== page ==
“Be a yardstick of quality. Some people aren’t used to an environment where excellence is expected,” Steve Jobs advised on the importance of maintaining high standards. And yet, these words – excellence and quality – have become so relentlessly overused and misapplied that they’ve largely become meaningless. With every company that promises a commitment to quality while selling marginal products, the notion of excellence becomes diluted. With every organization that claims to prioritize excellence, yet rewards employees for contrasting behaviors, we further distance these words from their meanings and the ideals that they represent.
If you look on the Pacific Gas & Electric (PG&E) Company website, it’ll say that quality and safety are top priorities. They promise that every one of their employees is guided by their Company pledge:
I always put safety first.
I look for and act to resolve unsafe situations.
I help and encourage others to act safely.
Which all sounds good. And for a company of over 20,000 employees that services millions of electrical and natural gas customers, it’s a critical pursuit.
Except for the fact that PG&E was recently accused of neglecting it’s aging power line and tower infrastructure – the result of which caused a deadly fire that destroyed the town of Paradise and killed 85 people.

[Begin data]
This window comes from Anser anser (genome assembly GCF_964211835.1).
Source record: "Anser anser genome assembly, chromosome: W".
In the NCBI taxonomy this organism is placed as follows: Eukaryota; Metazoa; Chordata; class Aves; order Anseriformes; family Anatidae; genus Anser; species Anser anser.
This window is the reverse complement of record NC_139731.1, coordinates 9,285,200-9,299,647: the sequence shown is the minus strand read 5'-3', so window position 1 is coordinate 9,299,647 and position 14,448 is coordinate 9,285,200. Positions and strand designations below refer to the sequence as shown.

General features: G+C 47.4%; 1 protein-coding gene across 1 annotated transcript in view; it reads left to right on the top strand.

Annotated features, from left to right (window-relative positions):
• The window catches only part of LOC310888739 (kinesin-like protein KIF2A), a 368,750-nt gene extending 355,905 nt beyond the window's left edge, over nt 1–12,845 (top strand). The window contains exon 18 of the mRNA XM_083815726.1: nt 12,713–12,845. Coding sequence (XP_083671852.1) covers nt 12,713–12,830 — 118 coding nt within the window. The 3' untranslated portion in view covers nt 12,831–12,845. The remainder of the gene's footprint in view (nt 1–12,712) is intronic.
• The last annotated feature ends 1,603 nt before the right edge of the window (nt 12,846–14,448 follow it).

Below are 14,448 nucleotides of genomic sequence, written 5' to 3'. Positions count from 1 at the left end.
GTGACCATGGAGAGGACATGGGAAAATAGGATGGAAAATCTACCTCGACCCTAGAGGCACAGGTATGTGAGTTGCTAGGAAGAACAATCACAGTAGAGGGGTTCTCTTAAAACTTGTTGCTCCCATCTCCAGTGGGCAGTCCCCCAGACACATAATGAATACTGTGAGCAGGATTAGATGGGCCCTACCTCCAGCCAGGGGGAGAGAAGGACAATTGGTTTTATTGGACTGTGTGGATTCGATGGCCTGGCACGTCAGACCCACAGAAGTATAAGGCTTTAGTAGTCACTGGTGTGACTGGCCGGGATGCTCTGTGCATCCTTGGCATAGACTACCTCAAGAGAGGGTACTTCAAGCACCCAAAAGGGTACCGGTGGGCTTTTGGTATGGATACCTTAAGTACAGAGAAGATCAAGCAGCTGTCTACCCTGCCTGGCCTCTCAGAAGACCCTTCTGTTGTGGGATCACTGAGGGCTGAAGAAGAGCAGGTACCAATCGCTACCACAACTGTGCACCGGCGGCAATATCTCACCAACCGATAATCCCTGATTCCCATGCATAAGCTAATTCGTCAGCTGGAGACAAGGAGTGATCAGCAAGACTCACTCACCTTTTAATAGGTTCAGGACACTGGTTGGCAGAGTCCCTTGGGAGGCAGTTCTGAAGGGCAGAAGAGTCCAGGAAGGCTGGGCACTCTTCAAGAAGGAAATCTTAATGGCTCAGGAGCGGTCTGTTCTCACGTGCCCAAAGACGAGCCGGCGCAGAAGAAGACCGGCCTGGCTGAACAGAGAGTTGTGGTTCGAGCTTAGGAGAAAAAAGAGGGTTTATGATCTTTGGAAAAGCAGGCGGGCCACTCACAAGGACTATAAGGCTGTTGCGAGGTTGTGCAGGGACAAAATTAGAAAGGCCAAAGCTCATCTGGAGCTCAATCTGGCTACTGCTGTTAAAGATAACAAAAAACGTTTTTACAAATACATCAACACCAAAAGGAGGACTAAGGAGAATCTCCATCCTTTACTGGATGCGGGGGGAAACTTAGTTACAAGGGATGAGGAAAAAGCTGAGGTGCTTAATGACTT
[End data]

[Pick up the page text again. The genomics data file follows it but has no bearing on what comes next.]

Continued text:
Further reviews showed that this wasn’t a one-time aberration. In a 2017 internal presentation, the company identified that while the mean life expectancy of their transmission towards is 65 years, the average age of their towers in the field is 68 years, with the oldest having been up for more than a century. Overall, the company seemed content to address those repairs that it considered to be highest risk, while adopting a business model of responding to failures.
But…the safety pledge. How could this happen when the website is so clear? How could something like this happen when the company clearly values safety and quality so much?
I suppose that putting some buzzwords and promises on a website doesn’t make it a reality.
It’s relatively easy to put some claims on a website. And it doesn’t take much to throw some motivational posters on the wall or have senior management give some rousing speeches. Yet none of this leads to a culture of excellence. As Ed Catmull wrote,
“To ensure quality then, excellence must be an earned word, attributed by others to us, not proclaimed by us about ourselves. It is the responsibility of good leaders to make sure that words remain attached to the meanings and ideals they represent.”
The question then becomes, for others to attribute these words to us, what would we want them to see? If our company truly embraced a commitment to excellence, how would that show itself?